What is PureO OCD?
Obsessive-compulsive disorder is a very complex and challenging condition. It reaches far beyond excessive hand washing or counting. It is estimated that OCD occurs in around 1.1% of the general population in the UK. Many with OCD struggle with endless ‘What If’ thoughts, giving it the nickname of the doubting disorder.
OCD can also portray itself purely in the mind, without overt visual compulsive behaviours such as checking, washing or ordering. Diagnostically this is known as Obsessive Rumination but has recently been called Pure O, or purely obsessional OCD.
10% of people with OCD have the subtype Pure-O.
10% of people with OCD have the subtype Pure O, but there are usually covert mental compulsions such as counting, thought blocking, suppression or thought distraction that exacerbate intrusive thoughts.
The topics of intrusive thoughts, particularly in Pure O, can cover a range of themes such as:
Below are some examples of common Pure OCD obsessions and compulsions:
Obsession: Fear of harming yourself, a loved one, or a stranger.
Compulsion: Guilt. Feeling deeply ashamed for having violent intrusive thoughts.
Obsession: Fear that your sexuality is the opposite of what you know it to be.
Compulsion: Research. Looking online to find the answer to your doubts.
Obsession: Fear that your partner may not be ‘the one’.
Compulsion: Reassurance. Asking family and friends if you seem happy together.
These are just a few situations that people with Pure OCD can struggle with. The truth is there are so many thoughts with so many compulsions, and several themes can present themselves at any given time.
How do I know if I have OCD?
Everyone gets intrusive thoughts. This does not mean you have OCD. The difference is those who have the disorder, feel extreme anxiety and discomfort as a result of these thoughts, which can be very debilitating. No matter how hard they try to get rid of them, they won’t go away.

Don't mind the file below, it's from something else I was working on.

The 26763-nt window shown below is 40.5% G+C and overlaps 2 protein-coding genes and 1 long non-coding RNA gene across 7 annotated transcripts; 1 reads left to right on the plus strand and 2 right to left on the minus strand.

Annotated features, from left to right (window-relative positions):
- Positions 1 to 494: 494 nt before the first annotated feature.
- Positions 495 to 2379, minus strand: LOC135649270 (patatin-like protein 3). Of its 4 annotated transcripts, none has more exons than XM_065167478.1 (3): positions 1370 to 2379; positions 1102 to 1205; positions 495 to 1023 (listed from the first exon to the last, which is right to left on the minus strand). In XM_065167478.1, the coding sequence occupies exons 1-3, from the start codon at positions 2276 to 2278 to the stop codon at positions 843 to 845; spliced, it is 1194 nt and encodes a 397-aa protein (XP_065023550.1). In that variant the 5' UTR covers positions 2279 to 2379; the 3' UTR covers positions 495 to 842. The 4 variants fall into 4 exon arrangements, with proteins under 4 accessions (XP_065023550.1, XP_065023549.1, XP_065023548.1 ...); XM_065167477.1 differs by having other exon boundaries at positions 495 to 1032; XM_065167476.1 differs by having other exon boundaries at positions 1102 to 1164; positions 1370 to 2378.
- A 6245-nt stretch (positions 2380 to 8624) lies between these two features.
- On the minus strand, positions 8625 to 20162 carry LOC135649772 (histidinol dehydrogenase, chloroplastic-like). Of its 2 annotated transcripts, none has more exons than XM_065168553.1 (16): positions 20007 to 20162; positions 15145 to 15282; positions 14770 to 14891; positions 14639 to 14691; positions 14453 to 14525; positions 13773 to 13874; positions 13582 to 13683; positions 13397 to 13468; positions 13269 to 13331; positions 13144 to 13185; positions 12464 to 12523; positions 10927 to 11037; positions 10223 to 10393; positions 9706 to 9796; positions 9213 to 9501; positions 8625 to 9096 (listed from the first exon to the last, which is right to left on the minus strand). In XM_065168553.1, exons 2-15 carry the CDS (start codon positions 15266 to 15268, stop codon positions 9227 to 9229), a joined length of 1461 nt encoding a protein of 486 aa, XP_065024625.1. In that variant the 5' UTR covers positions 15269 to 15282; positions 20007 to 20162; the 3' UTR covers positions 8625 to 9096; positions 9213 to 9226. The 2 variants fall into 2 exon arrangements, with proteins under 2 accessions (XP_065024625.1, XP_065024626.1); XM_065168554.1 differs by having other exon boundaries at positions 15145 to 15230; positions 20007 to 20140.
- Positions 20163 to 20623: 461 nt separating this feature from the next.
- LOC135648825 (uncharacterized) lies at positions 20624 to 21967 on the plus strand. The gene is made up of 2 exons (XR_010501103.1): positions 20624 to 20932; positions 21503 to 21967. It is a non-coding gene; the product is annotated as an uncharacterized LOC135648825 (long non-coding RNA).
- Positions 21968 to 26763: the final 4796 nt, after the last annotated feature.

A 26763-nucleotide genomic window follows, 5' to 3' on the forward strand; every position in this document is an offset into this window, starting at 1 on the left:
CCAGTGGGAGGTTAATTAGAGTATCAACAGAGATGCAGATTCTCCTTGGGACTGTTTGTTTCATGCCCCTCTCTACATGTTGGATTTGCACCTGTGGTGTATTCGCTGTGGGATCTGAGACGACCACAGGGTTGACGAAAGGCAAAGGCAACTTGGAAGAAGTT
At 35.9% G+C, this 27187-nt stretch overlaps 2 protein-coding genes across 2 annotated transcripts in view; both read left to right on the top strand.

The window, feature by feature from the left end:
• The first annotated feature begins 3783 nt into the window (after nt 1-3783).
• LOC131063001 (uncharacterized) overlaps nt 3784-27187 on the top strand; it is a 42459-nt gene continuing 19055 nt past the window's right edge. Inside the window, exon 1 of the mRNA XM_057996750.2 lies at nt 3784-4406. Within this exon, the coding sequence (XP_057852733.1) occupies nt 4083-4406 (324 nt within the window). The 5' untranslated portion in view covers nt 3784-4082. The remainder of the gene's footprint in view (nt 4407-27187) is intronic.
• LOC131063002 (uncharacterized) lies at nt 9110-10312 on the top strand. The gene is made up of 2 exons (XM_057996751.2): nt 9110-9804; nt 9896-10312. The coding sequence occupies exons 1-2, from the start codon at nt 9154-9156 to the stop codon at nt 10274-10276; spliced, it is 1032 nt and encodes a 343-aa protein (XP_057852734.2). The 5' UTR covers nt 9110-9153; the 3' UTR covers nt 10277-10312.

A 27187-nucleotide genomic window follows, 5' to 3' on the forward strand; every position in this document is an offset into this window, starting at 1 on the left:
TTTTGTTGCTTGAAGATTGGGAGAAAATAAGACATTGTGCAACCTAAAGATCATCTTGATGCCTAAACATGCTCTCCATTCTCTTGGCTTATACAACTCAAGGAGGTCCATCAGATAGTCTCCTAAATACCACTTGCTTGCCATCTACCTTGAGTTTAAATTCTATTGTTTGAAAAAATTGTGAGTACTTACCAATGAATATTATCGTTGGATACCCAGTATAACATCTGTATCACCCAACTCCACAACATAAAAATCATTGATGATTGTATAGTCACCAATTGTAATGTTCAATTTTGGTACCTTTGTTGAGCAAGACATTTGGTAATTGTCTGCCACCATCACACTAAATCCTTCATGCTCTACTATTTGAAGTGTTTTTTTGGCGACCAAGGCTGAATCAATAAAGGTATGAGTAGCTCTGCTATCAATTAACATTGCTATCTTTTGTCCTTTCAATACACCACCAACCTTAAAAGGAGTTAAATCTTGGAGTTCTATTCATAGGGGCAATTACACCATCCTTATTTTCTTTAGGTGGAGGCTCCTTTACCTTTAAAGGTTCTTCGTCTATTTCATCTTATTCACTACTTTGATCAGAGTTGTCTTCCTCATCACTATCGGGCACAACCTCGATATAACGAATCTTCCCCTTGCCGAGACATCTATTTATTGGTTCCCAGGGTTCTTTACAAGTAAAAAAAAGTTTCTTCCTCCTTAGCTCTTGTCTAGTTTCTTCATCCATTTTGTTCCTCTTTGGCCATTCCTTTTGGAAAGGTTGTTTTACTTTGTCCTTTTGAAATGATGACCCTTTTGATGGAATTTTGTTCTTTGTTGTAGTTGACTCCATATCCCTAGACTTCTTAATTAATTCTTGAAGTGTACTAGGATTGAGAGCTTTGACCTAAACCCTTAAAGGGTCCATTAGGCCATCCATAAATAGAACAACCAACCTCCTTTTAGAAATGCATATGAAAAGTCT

It’s essential to know that just because you have unwanted intrusive thoughts, it does not mean anything about your character, or that your core beliefs are changing.
Living with OCD of any type can be very intense, but there are steps you can take to recover and manage it better, so it no longer disrupts your daily life.
CBT is the treatment choice for any subtype of OCD, as it’s an anxiety disorder, whatever the theme may be. For OCD, other elements such as ERP (exposure response prevention) are practised to face and get under the perceived fear.
“ERP is when you voluntarily expose yourself to the source of your fear over and over and over again, without acting out any compulsion to neutralise or stop the fear. By repeatedly facing something you’re afraid of, you force your brain to recognise how irrational it is.” www.madeofmillions.com
In the CBT treatment of OCD, the recovery plan is likely to be a combination of:
- Attentional focus training
- Exposure and response prevention
- Behavioural experiments
- Cognitive restructuring
- Graded cognitive exposure
We are delighted that 92% of our patients reach full recovery from OCD; if you are struggling, it’s never too late to seek help. We are here for you.